Let Them All Talk

Like any artist, Steven Soderbergh knows how to paint his canvas. Having directed several hit movies, he knows how to draw the best out of actors. Those he assembles have appreciated his more authentic style while still delivering crowd-pleasing stories. Although more low-key than previous work, ‘Let Them All Talk’ benefits from a talented cast. With mostly improvised dialogue and using as much natural lighting as possible, ‘Let Them All Talk’ is another refreshing change for a director continually painting with different cinematic brushes.

Alice Hughes (Meryl Streep) is a prize winning author travelling on the Queen Mary cruise ship to England. Journeying to receive another award, she brings along close friends Roberta (Candice Bergen) and Susan (Dianne Wiest). Also joining them is Alice’s nephew Tyler (Lucas Hedges). During the journey the way past and present revelations make the trip one that will never quickly forgotten.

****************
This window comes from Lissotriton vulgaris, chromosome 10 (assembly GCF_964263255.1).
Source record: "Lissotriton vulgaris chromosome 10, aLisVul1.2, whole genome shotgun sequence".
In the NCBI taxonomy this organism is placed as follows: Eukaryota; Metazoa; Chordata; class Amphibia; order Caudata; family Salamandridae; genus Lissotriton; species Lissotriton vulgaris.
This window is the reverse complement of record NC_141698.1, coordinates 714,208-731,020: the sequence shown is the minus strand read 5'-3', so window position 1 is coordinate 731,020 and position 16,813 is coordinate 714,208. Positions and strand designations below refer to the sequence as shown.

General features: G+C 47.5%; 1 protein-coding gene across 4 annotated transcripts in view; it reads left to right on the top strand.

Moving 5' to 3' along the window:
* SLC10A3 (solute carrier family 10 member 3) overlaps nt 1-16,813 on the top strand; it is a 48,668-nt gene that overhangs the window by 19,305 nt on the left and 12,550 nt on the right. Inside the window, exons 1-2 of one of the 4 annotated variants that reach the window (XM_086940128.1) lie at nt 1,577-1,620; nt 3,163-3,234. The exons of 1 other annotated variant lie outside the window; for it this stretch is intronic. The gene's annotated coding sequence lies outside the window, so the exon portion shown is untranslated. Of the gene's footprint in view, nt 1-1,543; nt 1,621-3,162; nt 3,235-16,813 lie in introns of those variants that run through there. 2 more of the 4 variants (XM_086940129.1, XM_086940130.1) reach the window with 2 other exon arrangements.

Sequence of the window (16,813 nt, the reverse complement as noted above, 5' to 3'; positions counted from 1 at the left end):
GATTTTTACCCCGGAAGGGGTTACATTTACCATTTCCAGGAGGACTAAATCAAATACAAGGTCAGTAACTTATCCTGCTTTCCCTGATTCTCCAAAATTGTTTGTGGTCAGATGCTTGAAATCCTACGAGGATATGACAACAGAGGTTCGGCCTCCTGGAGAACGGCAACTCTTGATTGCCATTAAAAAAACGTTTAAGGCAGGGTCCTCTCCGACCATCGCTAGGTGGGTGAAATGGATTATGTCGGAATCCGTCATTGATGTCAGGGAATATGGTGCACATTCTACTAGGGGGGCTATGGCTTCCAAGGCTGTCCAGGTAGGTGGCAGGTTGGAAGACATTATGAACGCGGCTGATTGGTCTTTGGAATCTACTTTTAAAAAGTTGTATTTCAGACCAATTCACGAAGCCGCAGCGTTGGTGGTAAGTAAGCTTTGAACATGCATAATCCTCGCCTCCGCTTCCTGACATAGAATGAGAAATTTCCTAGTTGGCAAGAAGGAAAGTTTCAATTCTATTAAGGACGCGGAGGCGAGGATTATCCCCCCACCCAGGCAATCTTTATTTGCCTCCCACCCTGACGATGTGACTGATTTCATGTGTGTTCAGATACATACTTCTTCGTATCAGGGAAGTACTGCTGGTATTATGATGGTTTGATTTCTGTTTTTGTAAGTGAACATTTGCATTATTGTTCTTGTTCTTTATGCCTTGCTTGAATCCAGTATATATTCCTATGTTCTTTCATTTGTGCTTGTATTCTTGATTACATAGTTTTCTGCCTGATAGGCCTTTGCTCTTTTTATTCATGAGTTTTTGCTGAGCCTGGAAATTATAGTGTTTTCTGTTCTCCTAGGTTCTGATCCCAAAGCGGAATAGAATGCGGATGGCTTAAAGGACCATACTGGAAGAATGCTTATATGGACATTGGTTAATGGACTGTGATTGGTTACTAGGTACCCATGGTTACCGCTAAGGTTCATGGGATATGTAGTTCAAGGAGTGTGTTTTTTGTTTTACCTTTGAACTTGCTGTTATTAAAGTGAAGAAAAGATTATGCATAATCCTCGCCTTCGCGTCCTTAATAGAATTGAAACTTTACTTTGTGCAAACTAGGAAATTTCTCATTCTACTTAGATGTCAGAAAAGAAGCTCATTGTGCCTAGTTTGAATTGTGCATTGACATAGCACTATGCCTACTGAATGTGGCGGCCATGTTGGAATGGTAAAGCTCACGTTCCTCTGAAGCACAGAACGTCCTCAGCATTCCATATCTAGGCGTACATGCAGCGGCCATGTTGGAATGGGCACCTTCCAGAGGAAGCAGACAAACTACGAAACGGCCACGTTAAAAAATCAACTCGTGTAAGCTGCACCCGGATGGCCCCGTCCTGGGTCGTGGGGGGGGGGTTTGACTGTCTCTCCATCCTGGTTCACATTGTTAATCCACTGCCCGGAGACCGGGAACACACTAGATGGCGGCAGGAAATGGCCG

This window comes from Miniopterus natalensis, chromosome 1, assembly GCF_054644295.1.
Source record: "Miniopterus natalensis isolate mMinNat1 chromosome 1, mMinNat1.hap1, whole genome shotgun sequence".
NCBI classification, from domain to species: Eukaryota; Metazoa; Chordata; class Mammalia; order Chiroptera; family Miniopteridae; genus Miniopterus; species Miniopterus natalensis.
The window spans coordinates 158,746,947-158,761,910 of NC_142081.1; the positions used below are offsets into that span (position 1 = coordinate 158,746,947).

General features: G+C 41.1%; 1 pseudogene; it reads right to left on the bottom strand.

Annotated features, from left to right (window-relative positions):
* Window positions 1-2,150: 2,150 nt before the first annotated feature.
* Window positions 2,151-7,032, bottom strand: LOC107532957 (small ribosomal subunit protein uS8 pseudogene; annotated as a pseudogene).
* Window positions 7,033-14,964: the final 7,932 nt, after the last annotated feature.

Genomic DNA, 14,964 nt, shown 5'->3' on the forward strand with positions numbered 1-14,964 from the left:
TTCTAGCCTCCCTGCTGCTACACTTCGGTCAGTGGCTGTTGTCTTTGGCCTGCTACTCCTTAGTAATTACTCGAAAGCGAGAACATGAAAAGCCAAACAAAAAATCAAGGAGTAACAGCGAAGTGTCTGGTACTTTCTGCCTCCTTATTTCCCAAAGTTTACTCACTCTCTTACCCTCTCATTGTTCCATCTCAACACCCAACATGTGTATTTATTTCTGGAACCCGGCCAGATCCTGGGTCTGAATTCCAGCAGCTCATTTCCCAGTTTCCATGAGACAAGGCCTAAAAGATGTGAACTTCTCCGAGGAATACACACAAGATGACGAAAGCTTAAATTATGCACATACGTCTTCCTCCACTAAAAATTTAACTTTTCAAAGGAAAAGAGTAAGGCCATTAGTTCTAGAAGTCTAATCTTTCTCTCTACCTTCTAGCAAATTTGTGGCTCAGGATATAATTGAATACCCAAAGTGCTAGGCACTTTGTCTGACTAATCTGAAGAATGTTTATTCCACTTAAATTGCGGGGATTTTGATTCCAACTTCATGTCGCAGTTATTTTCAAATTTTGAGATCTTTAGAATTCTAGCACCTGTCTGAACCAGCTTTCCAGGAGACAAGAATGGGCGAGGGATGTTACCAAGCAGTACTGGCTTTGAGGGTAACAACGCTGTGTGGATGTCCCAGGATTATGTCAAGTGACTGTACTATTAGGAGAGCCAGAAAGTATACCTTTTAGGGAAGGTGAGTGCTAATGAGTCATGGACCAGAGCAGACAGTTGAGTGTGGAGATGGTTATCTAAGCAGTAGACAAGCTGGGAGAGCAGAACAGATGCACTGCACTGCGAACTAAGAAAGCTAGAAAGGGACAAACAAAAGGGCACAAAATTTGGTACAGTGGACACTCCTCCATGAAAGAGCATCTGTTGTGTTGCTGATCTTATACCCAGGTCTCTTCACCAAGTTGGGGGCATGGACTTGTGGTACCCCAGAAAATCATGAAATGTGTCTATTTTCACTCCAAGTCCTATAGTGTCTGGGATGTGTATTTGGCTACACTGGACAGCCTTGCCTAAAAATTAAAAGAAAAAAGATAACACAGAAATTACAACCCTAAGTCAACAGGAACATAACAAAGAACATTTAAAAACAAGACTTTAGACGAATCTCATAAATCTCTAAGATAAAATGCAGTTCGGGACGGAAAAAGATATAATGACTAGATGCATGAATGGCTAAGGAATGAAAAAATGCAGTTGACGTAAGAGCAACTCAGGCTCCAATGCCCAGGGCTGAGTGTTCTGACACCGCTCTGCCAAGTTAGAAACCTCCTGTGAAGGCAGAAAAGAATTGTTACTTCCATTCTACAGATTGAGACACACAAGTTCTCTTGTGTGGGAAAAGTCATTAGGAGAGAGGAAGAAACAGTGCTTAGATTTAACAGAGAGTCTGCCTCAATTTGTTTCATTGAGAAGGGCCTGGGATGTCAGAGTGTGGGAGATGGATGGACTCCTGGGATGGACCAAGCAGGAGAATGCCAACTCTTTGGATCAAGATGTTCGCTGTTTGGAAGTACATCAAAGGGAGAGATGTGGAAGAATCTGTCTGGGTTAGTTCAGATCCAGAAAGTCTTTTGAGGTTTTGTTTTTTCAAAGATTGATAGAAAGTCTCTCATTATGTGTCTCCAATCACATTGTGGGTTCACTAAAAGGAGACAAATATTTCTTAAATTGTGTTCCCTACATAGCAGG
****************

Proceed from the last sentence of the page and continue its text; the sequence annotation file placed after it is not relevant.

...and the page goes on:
Soderbergh delivers another excellent movie. Walking the tightrope between experimental film-making and traditionally crafted story-telling, ‘Let Them All Talk’ is consistently engaging. Much of that is due to the always watchable performers. You can’t go wrong with Streep, Bergen and Wiest in the same movie, with all apparently working on the film for little money. The smartly written script and a free cruise would have been star attractions. Their characters are expertly interwoven in the film’s main theme of communication and how too much or the lack thereof can affect lives.

The very simple story moves at a brisk pace, always maintaining interest. ‘Let Them All Talk’ benefits from the unusual cinematography, with natural light making events feel more realistic. It’s also a good advert for the Queen Mary, as its luxurious confines stands witness to the ladies’ personal dramas.

Not much else can be said for ‘Let Them All Talk’. Soderberg delivers another interesting and engrossing movie. It’s a fine addition to his eclectic catalogue of commercial films laced with an independent film-making style. The release of his new movies are always worth the wait, as his latest proves his directorial skills remain undimmed.

Rating out of 10: 8


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